African-American men had white wives 2.65 times more often than black women had white husbands. In other words, in 73 percent of black-white marriages, the husband was black. This trend is even more pronounced among black-white couples who cohabit without being married; in this case, five times as many black men live with white women as white men live with black women.
18 percent of Asian wives have white husbands, while merely seven percent of asian husbands have white wives. The sex ratios of asian/white couples is the mirror image of black/white marriages. Asian women had white husbands 3.08 times more often than asian men had white wives. In other words, slightly more than 75 percent of white-asian couples featured a white husband and asian wife. However, unlike the situation with black/white couples, the gender imbalance is slightly less with cohabiting couples; only 2.09 times as many white men cohabited with asian women as asian men cohabited with white women.
Black-asian marriages, such as the one that produced golf legend Tiger Woods, are still rare, but here the gender imbalance is even more pronounced than interracial pairings involving whites. 86 percent of black-asian couples consisted of a black husband and an Asian wife. This means that there were 6.15 times more couples where the husband was black and the wife was asian than where the husband was asian and the wife black.
Non-Hispanic whites marry other whites 96.5 percent of the time, with little difference between men and women in the rates of intermarriage.
Slightly less than 18 percent of Hispanic wives are wed to non-Hispanics husbands, and a little over 15 percent of Hispanic husbands have non-Hispanic wives.
This gender discrepancy has grown larger over time; in 1960, white husbands were found in 50% of black/white marriages, and in 62% of asian/white marriages. The social result of this imbalance is a lack of marital opportunities for black women and asian men.
It is tempting to blame media-driven social stereotypes for the large gender discrepancy in black and asian intermarriage. Black men are prominent in sports have frequently been depicted in films as icons of virility. Americans engage in hero-worship of sports figures, and despite the average low income of lack males, elite black athletes are rich and famous.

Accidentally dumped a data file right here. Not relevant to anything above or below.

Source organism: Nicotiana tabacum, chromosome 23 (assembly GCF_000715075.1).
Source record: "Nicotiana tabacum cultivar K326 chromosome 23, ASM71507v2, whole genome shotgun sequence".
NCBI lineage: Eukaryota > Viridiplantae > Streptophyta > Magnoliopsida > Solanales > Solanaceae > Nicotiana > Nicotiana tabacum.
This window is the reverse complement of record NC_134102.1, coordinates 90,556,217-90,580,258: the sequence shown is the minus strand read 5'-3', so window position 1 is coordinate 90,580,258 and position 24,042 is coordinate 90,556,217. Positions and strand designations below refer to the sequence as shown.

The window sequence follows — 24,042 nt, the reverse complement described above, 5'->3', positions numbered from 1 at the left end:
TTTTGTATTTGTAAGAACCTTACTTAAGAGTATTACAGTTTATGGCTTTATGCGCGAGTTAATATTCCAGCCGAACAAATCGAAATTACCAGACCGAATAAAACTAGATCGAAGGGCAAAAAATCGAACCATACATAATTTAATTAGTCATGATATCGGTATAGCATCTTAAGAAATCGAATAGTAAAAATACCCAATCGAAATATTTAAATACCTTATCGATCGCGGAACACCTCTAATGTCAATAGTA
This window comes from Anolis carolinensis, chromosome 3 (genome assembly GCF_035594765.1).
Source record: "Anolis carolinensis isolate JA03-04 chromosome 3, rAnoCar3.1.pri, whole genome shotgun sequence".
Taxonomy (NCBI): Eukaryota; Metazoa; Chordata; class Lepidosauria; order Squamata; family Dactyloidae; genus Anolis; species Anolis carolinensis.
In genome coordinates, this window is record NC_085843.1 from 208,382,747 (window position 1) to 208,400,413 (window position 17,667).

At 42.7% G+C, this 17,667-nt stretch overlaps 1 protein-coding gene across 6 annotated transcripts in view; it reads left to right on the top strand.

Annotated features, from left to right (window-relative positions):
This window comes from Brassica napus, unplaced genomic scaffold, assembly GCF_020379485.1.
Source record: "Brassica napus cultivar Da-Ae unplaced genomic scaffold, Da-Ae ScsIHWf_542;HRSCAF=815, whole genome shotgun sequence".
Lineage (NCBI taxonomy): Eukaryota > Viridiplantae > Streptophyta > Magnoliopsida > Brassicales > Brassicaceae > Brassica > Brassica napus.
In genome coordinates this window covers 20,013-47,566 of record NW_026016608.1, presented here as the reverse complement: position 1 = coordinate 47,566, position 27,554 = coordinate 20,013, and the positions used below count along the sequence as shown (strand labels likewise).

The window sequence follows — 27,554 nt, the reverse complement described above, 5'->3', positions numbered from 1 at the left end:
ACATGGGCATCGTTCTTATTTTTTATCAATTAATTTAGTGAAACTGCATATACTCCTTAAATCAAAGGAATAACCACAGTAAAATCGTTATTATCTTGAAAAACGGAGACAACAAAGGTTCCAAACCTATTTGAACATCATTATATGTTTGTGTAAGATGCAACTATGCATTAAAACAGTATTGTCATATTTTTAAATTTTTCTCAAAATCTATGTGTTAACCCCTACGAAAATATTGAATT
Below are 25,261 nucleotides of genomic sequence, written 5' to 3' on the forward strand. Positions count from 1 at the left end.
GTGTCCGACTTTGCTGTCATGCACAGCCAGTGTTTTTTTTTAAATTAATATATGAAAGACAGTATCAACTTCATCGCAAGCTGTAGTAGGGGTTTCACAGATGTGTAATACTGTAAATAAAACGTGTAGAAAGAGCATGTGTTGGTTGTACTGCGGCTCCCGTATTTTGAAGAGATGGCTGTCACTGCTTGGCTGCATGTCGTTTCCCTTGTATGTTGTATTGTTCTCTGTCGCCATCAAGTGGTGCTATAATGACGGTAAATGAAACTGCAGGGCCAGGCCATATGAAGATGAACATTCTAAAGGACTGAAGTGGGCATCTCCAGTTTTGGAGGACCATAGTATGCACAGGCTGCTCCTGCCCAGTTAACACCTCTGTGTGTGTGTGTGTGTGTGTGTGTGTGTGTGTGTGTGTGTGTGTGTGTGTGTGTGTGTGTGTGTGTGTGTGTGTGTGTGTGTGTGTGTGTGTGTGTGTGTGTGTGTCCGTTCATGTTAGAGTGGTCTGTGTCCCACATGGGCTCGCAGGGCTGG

Black women are rarely cast in highly sexualized film roles. However, black women are prominent in sports, and are often on stage as glamorous singers and dancers. In addition, black men are have high incarceration rates, earn lower incomes and are less likely to get post-secondary education than black women. For practical reasons, one would expect black women to be viewed on average as more desirable mates than black men.
However, according to a 2005 study done at Columbia University by Aaron Gullickson, black with college degrees are 35% more likely to enter into interracial marriages than blacks with less education, and lower-class blacks showed "strong isolation from the interracial marriage market". Whites who marry blacks engage in cherry-picking, removing only the most successful individuals from a disadvantaged minority community sorely in need of successful role models. The Columbia study showed no correlation between educational level and interracial marriage for white spouses of blacks.
In the search for a mate, people say they are high-minded and look for beauty within, and that their mates' personalities are the most important factor in determining the outcome of a relationship. Yet it is abundantly clear that people are quite superficial and still to adhere to age-old sex stereotypes : women find muscular, aggressive males attractive, while males idealize the image of non-threatening, demure, petite women. In the public's mind, if not in reality, black men and asian women fit these social roles, and are therefor most fashionable as dates and spouses.
2005 Census data was derived from counts of all 54,493,232 married couples in America as of April 1, 2000. Due to the large population surveyed, these statistics are extremely reliable. Census enumeration is made once every 10 years. The Census Bureau also releases annual Current Population Survey reports on "Families and Living Arrangements," but these are based on sample sizes too small to be entirely trustworthy.
About the AuthorNick Niesen
Joined: April 29th, 2015
Articles Posted: 33,847